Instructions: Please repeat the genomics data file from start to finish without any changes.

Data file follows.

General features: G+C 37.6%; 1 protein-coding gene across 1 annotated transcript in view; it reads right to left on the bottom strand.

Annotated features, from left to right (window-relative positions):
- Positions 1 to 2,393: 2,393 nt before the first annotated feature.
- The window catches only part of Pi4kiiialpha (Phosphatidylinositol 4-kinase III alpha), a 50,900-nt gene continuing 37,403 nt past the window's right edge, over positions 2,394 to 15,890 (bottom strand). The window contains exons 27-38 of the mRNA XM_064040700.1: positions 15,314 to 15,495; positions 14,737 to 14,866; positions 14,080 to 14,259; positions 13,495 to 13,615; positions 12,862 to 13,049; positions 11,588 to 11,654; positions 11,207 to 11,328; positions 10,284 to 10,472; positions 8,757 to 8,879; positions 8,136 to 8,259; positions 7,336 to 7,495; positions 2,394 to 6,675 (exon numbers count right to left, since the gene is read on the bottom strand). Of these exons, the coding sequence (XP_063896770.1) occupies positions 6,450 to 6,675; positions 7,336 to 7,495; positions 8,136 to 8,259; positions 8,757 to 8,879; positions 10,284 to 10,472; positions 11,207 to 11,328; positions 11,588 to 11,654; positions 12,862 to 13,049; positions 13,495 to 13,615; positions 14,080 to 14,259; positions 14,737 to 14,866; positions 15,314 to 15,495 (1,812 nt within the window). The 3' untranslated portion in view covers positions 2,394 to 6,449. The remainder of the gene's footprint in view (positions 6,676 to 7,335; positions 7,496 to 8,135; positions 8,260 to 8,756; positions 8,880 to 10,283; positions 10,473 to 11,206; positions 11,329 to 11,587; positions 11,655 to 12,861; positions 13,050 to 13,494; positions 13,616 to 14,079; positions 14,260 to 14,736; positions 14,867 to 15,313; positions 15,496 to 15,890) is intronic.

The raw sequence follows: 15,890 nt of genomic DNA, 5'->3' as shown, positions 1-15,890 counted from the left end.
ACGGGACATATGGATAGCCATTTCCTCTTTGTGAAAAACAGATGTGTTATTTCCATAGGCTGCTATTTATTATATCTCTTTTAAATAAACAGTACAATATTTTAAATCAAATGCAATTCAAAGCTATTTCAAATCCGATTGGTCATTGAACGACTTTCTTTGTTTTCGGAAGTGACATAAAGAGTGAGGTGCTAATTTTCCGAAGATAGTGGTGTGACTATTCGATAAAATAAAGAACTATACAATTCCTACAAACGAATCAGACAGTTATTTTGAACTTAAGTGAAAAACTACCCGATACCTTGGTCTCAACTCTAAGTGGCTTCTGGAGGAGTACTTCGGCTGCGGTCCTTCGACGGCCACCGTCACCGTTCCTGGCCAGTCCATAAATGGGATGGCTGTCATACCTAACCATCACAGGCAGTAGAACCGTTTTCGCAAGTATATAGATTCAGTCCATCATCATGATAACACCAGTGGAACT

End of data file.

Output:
General features: G+C 37.6%; 1 protein-coding gene across 1 annotated transcript in view; it reads right to left on the bottom strand.

Annotated features, from left to right (window-relative positions):
- Positions 1 to 2,393: 2,393 nt before the first annotated feature.
- The window catches only part of Pi4kiiialpha (Phosphatidylinositol 4-kinase III alpha), a 50,900-nt gene continuing 37,403 nt past the window's right edge, over positions 2,394 to 15,890 (bottom strand). The window contains exons 27-38 of the mRNA XM_064040700.1: positions 15,314 to 15,495; positions 14,737 to 14,866; positions 14,080 to 14,259; positions 13,495 to 13,615; positions 12,862 to 13,049; positions 11,588 to 11,654; positions 11,207 to 11,328; positions 10,284 to 10,472; positions 8,757 to 8,879; positions 8,136 to 8,259; positions 7,336 to 7,495; positions 2,394 to 6,675 (exon numbers count right to left, since the gene is read on the bottom strand). Of these exons, the coding sequence (XP_063896770.1) occupies positions 6,450 to 6,675; positions 7,336 to 7,495; positions 8,136 to 8,259; positions 8,757 to 8,879; positions 10,284 to 10,472; positions 11,207 to 11,328; positions 11,588 to 11,654; positions 12,862 to 13,049; positions 13,495 to 13,615; positions 14,080 to 14,259; positions 14,737 to 14,866; positions 15,314 to 15,495 (1,812 nt within the window). The 3' untranslated portion in view covers positions 2,394 to 6,449. The remainder of the gene's footprint in view (positions 6,676 to 7,335; positions 7,496 to 8,135; positions 8,260 to 8,756; positions 8,880 to 10,283; positions 10,473 to 11,206; positions 11,329 to 11,587; positions 11,655 to 12,861; positions 13,050 to 13,494; positions 13,616 to 14,079; positions 14,260 to 14,736; positions 14,867 to 15,313; positions 15,496 to 15,890) is intronic.

The raw sequence follows: 15,890 nt of genomic DNA, 5'->3' as shown, positions 1-15,890 counted from the left end.
ACGGGACATATGGATAGCCATTTCCTCTTTGTGAAAAACAGATGTGTTATTTCCATAGGCTGCTATTTATTATATCTCTTTTAAATAAACAGTACAATATTTTAAATCAAATGCAATTCAAAGCTATTTCAAATCCGATTGGTCATTGAACGACTTTCTTTGTTTTCGGAAGTGACATAAAGAGTGAGGTGCTAATTTTCCGAAGATAGTGGTGTGACTATTCGATAAAATAAAGAACTATACAATTCCTACAAACGAATCAGACAGTTATTTTGAACTTAAGTGAAAAACTACCCGATACCTTGGTCTCAACTCTAAGTGGCTTCTGGAGGAGTACTTCGGCTGCGGTCCTTCGACGGCCACCGTCACCGTTCCTGGCCAGTCCATAAATGGGATGGCTGTCATACCTAACCATCACAGGCAGTAGAACCGTTTTCGCAAGTATATAGATTCAGTCCATCATCATGATAACACCAGTGGAACT